The New York Times brought up the controversial and difficult discussion in an article this week addressing the association of of violence, mental illness, and racial hate crimes.  The Deadly Collision of Racism and Mental Illness is written by Eyal Press and published on October 4 2022. One of the questions he addresses is how do we talk about this without reinforcing the negative stereotypes that cling the the term mental illness? I want to expand this discussion launching from another concern brought up in this article. To quote Eyal Press; “Another danger is that mental illness may be invoked to deflect attention from the rhetoric and ideas that inspire acts of violent extremism“.

There seems no argument that much of that rhetoric and many of those ideas find their expression the the darker toxic corners of the cyber universe and we are not talking exclusively about the “dark web”. I would like to talk about the vulnerable mind for a moment here. You can talk about mental health or mental illness, but the mind can become dangerously vulnerable to aggressive influences when the cognitive processes are attacked by illness. Just as we see the internet working on the vulnerable developing minds of pre-adolescents to tragic ends, we are now seeing all ages succumbing to forms of manipulation arising from strategic presentations of information designed specifically for self-promotion. The fact that a stable interdependent democracy such as ours could be on the brink of civil war brings the point home. There is a broad frame of information designed not for the truth but purely for personal gain that has resulted in a frightening trend of discussion anticipating violence and civil war in our country and generation. That some people with mental illness should be caught up in this larger form of manipulation and bias should not be surprising. As the author of the article points out, people with mental illness are far more likely to be the victims of violence than the perpetrator of such violence. Watching the storming of the US Capital on January 6, I was struck by the sheer naivety, casual cruelty and utter fecklessness of the invaders. These are not symptoms of mental illness. The actions were for the most part, illegal, poorly thought out, and immoral. The whole event appears to have been the expressed symptoms of an age that has embraced the lie and absence of due diligence of the mind as acceptable preparation for making personal and public decisions.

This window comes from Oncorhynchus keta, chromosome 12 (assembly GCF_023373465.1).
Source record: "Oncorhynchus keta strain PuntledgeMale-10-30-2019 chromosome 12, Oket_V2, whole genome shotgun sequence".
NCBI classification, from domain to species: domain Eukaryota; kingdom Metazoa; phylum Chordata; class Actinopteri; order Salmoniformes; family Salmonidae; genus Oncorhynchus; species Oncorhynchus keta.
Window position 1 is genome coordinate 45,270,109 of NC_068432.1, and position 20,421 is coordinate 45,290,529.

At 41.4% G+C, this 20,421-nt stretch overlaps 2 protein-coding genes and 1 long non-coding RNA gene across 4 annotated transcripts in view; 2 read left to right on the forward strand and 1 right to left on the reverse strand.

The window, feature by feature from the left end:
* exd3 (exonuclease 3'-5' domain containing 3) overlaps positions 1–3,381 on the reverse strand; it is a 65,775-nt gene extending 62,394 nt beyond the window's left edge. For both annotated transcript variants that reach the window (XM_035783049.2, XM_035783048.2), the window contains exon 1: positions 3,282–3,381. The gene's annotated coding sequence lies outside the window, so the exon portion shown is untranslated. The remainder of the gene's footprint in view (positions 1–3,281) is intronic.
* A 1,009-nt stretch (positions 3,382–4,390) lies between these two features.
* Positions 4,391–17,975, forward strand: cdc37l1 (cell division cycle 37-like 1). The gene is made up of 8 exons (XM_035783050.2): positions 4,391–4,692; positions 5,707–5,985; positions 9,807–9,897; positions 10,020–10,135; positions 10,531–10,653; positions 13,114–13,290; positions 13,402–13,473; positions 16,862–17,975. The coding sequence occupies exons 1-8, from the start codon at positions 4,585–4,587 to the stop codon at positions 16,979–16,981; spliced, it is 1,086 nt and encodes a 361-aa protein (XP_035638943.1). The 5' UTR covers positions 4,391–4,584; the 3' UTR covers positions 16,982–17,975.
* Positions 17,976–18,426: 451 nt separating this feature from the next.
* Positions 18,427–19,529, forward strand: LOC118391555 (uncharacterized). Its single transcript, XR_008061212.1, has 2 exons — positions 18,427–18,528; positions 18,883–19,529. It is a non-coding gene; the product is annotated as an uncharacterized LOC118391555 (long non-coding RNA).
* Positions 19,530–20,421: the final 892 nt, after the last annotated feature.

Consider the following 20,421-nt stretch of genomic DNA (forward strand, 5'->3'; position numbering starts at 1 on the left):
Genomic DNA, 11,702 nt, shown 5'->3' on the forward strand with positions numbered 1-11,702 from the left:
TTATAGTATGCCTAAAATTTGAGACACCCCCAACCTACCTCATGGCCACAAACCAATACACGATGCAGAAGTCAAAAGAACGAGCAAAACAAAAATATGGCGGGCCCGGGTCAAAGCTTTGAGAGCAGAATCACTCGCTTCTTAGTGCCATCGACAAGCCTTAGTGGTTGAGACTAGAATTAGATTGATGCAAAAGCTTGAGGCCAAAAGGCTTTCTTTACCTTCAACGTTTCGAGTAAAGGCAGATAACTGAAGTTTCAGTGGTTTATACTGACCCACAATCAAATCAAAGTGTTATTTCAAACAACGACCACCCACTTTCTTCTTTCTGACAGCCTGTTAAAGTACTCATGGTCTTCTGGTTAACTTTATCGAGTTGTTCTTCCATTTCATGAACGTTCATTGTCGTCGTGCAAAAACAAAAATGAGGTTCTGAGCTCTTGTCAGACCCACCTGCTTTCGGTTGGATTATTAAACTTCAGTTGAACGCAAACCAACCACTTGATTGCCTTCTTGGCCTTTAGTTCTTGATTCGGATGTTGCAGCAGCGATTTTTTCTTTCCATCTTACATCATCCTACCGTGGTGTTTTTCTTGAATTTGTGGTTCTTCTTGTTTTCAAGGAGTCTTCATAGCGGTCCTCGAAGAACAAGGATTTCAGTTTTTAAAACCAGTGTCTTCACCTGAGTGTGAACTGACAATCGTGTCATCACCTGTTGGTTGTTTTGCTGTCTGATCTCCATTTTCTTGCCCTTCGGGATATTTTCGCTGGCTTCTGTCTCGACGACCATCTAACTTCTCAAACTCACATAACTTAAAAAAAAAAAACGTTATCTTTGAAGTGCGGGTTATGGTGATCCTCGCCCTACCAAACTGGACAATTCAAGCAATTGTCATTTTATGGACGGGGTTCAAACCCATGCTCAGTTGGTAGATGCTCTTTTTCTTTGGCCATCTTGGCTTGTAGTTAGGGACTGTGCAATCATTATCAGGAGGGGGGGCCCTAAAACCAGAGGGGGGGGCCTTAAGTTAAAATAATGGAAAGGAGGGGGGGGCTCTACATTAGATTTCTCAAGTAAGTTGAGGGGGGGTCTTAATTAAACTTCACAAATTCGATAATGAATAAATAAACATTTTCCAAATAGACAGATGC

Mental Illness makes a person vulnerable to some influences that neither they nor anyone else can control. The issue in this discussion is not so much crime and punishment as it is crime and safety; safety for the public and the individual with the illness. Finding suitable punishment for a person whose due diligence in decisions is blocked or seriously altered by neurological issues is an unresolvable moral discussion. The ‘eye for an eye‘ form of justice doesn’t work in the medical context, but from what ever perspective you take it from, justice in the form of retribution cannot work when the eyes are not comparable. Having established the presence of an illness, the matter of punishment has to be set aside in exchange for a discussion of safety for everyone involved. You will be surprised to see how the lines and parameters of the discussion change radically when safety rather than retribution forms the focus of problem solving. The strategic manipulation of facts to create self-serving simulacrums of reality lie at the center of today’s broken world, not mental illness. I propose you consider adding ‘the critical periods of safety’ to your core Sense of Good. Infants, children, elderly and people with disabilities will thank you.